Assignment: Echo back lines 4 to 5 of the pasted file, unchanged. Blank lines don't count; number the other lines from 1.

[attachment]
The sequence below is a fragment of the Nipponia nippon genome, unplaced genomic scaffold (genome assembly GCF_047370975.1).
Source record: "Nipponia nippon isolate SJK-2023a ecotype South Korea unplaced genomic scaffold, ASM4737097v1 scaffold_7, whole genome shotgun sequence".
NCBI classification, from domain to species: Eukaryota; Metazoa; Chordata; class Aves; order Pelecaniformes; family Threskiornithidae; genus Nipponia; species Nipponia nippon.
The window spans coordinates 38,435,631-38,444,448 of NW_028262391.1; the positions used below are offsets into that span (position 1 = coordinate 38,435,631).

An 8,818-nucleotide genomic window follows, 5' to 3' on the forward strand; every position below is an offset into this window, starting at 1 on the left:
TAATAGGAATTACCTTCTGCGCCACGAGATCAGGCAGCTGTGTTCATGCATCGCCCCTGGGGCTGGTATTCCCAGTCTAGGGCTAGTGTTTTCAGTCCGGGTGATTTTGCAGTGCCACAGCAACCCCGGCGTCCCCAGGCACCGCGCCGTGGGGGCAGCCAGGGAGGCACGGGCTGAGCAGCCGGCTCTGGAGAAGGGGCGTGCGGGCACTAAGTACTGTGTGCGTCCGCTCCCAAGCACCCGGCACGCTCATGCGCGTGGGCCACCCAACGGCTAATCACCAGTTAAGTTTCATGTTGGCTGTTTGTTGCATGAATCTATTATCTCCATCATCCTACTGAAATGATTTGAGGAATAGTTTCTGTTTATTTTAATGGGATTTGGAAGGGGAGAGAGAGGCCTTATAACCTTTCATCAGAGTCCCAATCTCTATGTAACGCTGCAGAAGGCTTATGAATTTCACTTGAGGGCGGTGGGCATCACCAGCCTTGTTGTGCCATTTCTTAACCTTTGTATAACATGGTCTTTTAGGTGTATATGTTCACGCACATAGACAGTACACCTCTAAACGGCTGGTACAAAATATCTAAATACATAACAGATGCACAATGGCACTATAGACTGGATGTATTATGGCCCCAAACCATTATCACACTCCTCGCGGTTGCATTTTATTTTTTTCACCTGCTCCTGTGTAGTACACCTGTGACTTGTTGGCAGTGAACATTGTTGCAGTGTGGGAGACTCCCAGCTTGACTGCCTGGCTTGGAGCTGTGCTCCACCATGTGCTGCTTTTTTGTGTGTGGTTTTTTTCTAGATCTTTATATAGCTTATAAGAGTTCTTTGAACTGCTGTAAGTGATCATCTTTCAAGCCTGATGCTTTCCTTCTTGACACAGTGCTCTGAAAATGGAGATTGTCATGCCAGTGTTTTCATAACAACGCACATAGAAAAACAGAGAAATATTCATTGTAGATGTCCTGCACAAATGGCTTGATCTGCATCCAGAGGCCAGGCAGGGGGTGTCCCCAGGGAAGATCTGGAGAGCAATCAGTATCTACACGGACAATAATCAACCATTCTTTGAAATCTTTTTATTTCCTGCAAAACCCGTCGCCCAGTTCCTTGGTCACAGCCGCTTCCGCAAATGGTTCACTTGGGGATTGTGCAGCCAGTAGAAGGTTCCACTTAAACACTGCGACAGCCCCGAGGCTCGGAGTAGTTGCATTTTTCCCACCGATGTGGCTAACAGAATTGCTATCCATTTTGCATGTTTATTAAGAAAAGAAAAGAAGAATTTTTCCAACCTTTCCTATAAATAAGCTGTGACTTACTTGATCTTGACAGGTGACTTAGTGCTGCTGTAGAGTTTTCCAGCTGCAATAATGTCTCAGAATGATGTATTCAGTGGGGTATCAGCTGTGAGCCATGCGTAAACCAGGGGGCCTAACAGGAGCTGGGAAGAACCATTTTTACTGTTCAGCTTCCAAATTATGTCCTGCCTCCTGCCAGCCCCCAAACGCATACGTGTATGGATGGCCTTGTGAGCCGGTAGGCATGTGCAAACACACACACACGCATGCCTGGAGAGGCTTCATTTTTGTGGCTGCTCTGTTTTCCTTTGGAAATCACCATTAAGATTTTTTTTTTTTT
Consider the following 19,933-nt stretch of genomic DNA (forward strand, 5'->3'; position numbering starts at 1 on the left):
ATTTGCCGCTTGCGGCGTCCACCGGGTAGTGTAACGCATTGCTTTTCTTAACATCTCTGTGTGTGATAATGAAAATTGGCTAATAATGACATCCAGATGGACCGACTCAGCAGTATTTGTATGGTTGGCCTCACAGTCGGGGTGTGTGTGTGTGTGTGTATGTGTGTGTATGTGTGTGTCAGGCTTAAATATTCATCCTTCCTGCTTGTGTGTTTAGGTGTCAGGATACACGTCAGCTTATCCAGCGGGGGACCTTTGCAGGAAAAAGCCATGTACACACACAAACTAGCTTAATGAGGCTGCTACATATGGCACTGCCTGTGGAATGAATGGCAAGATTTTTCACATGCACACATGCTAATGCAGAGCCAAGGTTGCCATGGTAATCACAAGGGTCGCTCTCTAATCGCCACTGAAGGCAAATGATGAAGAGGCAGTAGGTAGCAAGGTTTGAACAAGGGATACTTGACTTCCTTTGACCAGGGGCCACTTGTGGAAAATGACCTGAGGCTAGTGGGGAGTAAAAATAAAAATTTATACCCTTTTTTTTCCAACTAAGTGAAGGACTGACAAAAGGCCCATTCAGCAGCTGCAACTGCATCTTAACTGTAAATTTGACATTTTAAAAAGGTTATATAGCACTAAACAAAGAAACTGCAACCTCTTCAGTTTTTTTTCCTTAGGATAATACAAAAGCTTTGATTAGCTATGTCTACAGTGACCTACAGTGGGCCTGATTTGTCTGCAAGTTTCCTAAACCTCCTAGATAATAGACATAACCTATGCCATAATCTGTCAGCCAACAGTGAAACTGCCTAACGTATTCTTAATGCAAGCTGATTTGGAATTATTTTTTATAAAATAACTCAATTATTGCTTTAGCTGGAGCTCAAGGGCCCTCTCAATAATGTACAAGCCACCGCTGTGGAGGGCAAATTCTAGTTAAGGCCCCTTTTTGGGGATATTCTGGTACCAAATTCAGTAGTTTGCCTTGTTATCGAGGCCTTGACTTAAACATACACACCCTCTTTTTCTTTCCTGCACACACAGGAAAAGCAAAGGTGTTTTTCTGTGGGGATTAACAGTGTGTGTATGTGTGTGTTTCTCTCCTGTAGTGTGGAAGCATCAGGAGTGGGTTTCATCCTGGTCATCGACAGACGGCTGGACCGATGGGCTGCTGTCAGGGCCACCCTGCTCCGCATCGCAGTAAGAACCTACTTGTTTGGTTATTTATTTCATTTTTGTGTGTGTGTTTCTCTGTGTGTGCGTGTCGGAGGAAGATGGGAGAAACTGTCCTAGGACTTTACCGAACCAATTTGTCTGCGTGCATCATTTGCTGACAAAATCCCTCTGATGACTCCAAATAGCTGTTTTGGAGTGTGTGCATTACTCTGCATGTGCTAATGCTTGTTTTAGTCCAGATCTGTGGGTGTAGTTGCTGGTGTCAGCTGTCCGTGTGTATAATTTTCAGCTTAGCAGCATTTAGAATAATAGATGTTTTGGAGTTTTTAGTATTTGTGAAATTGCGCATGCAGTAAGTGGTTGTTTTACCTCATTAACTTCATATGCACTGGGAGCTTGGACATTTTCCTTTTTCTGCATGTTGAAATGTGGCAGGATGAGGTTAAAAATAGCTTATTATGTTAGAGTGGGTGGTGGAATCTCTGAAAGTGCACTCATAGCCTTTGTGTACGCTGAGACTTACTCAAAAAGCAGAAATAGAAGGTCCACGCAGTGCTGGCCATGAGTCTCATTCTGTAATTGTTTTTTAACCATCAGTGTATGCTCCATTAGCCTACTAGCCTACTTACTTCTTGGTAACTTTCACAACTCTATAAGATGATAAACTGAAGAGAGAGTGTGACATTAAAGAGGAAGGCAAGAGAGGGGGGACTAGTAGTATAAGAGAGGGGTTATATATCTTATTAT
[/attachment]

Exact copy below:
The window spans coordinates 38,435,631-38,444,448 of NW_028262391.1; the positions used below are offsets into that span (position 1 = coordinate 38,435,631).

An 8,818-nucleotide genomic window follows, 5' to 3' on the forward strand; every position below is an offset into this window, starting at 1 on the left: